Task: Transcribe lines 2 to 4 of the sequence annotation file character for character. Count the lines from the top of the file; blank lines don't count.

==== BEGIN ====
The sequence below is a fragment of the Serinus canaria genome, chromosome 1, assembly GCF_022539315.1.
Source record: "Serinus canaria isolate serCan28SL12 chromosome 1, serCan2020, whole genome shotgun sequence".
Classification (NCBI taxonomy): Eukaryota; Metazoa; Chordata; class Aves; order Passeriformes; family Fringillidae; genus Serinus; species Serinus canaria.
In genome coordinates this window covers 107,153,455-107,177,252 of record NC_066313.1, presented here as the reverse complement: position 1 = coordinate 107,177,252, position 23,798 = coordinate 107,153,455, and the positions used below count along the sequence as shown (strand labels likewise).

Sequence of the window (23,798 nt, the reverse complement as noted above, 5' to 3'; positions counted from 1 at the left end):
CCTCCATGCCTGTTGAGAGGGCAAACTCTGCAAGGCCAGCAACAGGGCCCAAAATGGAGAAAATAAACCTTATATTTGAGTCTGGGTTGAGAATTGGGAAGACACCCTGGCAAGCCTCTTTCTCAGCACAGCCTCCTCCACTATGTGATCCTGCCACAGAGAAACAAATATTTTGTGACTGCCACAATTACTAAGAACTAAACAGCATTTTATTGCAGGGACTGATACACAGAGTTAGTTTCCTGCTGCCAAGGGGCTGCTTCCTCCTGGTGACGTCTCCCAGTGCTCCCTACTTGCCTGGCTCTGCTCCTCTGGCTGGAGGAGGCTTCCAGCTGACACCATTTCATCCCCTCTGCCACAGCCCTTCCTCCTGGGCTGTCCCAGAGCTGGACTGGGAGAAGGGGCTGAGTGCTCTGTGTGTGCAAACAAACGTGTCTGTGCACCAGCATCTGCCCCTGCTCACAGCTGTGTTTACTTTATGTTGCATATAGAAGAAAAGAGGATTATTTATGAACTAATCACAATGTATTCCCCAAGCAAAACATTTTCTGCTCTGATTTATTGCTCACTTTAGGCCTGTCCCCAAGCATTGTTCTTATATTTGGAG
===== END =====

Source record: "Serinus canaria isolate serCan28SL12 chromosome 1, serCan2020, whole genome shotgun sequence".
Classification (NCBI taxonomy): Eukaryota; Metazoa; Chordata; class Aves; order Passeriformes; family Fringillidae; genus Serinus; species Serinus canaria.
In genome coordinates this window covers 107,153,455-107,177,252 of record NC_066313.1, presented here as the reverse complement: position 1 = coordinate 107,177,252, position 23,798 = coordinate 107,153,455, and the positions used below count along the sequence as shown (strand labels likewise).